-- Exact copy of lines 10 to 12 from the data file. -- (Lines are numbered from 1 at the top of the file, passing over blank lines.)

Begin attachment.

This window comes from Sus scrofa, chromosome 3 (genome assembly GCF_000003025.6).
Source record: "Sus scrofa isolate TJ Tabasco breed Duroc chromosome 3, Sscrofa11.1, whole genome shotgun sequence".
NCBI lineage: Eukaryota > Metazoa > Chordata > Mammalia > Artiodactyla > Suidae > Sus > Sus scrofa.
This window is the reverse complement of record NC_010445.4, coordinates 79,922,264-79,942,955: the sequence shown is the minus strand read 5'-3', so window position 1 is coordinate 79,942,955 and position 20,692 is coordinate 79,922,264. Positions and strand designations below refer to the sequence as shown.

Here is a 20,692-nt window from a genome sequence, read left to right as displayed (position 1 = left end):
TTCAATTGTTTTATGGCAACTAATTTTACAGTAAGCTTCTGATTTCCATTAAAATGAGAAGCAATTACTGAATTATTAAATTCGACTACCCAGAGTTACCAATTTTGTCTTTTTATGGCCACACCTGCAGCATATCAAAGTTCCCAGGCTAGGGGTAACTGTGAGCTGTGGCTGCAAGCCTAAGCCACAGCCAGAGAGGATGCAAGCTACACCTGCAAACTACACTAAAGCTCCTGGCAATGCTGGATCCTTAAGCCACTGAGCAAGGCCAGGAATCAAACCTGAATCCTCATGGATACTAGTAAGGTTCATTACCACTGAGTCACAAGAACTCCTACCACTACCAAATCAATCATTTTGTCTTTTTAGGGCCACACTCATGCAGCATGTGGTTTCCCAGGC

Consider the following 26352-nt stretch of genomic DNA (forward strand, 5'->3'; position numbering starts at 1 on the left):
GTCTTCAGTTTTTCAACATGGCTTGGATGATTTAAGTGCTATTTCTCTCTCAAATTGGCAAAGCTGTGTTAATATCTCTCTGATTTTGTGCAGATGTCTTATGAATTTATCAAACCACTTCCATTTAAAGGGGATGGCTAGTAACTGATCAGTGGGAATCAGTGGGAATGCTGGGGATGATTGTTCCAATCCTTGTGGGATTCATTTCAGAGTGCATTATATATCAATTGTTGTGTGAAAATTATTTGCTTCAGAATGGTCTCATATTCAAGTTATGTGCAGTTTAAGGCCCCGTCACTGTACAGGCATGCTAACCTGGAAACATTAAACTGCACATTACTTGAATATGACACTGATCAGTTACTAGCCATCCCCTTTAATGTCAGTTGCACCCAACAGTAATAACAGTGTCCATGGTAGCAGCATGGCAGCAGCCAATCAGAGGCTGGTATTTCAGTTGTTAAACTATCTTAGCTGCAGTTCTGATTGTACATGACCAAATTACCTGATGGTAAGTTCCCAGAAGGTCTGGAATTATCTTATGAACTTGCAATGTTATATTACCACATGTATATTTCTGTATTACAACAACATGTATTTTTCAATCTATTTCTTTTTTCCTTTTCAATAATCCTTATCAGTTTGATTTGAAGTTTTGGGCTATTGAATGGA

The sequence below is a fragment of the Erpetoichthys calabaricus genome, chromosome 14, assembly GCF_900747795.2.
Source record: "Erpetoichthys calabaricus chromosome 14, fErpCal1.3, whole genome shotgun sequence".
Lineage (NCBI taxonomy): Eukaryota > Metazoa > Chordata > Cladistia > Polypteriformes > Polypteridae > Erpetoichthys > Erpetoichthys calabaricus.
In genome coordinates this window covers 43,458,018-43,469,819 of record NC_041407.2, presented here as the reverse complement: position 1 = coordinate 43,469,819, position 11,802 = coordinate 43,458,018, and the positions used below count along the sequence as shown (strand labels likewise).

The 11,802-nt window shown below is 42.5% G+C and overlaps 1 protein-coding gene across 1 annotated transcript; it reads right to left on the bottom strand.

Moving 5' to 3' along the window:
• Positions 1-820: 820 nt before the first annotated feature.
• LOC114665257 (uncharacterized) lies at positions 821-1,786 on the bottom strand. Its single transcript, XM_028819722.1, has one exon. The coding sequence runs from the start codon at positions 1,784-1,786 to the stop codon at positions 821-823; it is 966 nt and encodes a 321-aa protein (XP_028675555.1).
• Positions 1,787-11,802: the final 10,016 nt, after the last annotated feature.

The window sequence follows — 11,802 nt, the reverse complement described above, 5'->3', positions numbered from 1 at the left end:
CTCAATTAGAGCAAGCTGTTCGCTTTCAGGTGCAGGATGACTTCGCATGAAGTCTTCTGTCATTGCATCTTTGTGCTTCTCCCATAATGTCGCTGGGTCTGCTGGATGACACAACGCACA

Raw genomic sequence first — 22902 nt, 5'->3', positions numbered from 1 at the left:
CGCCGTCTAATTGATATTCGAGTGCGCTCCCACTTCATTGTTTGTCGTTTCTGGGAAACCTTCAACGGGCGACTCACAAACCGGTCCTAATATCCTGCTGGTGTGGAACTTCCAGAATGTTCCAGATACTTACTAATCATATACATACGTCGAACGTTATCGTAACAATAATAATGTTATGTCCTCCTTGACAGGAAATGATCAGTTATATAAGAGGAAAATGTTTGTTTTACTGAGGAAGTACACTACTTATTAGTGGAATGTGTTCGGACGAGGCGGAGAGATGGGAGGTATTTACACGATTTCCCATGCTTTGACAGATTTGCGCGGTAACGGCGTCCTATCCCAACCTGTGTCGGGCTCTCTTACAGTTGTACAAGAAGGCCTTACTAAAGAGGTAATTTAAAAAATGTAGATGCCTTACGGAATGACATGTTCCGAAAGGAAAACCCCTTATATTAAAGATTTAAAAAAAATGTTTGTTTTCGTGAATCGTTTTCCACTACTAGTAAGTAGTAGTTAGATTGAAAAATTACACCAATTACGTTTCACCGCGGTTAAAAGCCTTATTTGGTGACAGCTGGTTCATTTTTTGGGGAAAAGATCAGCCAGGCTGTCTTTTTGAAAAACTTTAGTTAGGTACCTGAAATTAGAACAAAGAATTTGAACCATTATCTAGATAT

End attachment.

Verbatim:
Source record: "Erpetoichthys calabaricus chromosome 14, fErpCal1.3, whole genome shotgun sequence".
Lineage (NCBI taxonomy): Eukaryota > Metazoa > Chordata > Cladistia > Polypteriformes > Polypteridae > Erpetoichthys > Erpetoichthys calabaricus.
In genome coordinates this window covers 43,458,018-43,469,819 of record NC_041407.2, presented here as the reverse complement: position 1 = coordinate 43,469,819, position 11,802 = coordinate 43,458,018, and the positions used below count along the sequence as shown (strand labels likewise).